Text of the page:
An Annapolis Criminal Forfeiture Lawyer Can Help You Recover Improperly Seized Items

Tough advocacy when your possessions are seized by the government

The government frequently tries to seize all profits from a crime and any items that were used, directly or indirectly, to help the in the commission of a crime. The government has to follow state and federal rules. The owners of the property do have some rights to due process, including being informed of the seizure and the right to contest the seizure. Some of the items often seized include drug paraphernalia, counterfeit plates, weapons, and narcotics. Homes, cars, and cash may also be seized.

Whether your property was taken as a result of a criminal or civil process, as an experienced Annapolis criminal forfeiture attorney, Gill Andrew Cochran can help. I understand the state and federal forfeiture laws, what rights owners have to get their property back, and which forums to use to contest the seizures. Trust Drew Cochran, Attorney at Law with your case.

Types of forfeitures

Forfeiture is a long-standing procedure that allows the government to seize assets so that future crimes cannot be committed. The items that are seized are usually sold, except for illegal items such as narcotics and the money kept by the government. So forfeiture law is more than just a preventative measure — it is a source of income for the state. Assets that are often seized include:

  • Cars, boats, planes, trucks, and other vehicles
  • Bank accounts and cash
  • Houses and investment properties

A criminal forfeiture follows any conviction of a state or federal crime. The seizure is meant to punish the person who commits the crime.

A civil forfeiture is often more sweeping and does not require a conviction. It generally requires just probable cause that the property was either used in a crime or was part of the profit of the crime. Civil forfeiture actions are technically brought against the property instead of the owner or defendant.

Because civil forfeitures have less strict standards, the US Department of Justice and the state of Maryland often use civil forfeiture to confiscate assets. This is especially true in drug cases and is often initiated by the Drug Enforcement Agency (DEA).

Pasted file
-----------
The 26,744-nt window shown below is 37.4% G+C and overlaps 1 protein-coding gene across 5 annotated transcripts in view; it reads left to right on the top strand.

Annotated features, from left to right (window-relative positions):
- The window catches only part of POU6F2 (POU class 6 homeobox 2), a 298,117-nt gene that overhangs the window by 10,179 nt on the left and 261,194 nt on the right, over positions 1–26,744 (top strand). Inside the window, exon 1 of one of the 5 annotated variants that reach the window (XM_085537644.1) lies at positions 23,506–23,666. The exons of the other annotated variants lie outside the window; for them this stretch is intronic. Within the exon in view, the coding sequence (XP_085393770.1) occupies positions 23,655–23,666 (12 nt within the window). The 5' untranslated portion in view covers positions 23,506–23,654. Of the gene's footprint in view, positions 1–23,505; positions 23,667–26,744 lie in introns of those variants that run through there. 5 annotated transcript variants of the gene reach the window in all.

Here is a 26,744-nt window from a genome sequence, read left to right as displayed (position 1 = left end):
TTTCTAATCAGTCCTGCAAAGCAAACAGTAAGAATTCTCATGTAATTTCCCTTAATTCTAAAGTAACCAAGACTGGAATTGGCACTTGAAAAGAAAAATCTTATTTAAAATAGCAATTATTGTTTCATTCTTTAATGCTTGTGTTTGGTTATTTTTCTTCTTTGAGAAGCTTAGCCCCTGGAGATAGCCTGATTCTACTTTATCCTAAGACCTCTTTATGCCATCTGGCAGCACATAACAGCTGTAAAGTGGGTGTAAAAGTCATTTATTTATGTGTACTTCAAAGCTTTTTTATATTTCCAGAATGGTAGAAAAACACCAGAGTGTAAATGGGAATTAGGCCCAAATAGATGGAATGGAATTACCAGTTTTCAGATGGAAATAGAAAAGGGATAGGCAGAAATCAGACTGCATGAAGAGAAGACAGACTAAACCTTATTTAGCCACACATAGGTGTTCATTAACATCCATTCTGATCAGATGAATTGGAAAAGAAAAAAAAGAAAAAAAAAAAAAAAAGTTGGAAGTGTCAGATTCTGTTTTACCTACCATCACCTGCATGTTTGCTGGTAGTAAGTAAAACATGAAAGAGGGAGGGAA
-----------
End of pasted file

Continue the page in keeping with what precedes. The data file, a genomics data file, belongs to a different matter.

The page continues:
Some of the ways forfeitures can be challenged

The easiest way to defeat the possibility of a criminal forfeiture is to win the underlying criminal case. As an experienced attorney, I have helped many Maryland defendants obtain not-guilty verdicts or dismissals throughout the state.

In civil cases, the government does not have to prove its case beyond a reasonable doubt. It only has to prove that it is more likely than not that the items seized were related to criminal activity. In drug cases, there is a presumption that the property was seized correctly and the burden is on the owner of the property to prove otherwise. Until there is a decision in the owner’s favor, the government keeps the property. The civil process in forfeiture cases is similar to other civil proceedings — there are depositions, motions, and at the end there is usually a trial.

There is also a danger in a civil case that the person seeking the goods could be charged with some form of criminal violation. An experienced Annapolis criminal forfeiture attorney can help guide you through this dangerous process, including advising you about the risks of testifying under oath.

Get professional help from a skilled Annapolis criminal defense lawyer

Drew Cochran, Attorney at Law understands the defenses that apply in seizure cases. I may argue that someone else is the owner. I may be able to show a conflict of interest. I may work to show that there are not sufficient grounds for asserting that a crime has been committed. You should know that time is crucial. There are time limits, and delay can mean an inability to speak to witnesses. For help with your criminal or civil forfeiture, please call me at 410-777-8103 or complete my contact form.

And remember: Keep Calm – and Call Drew.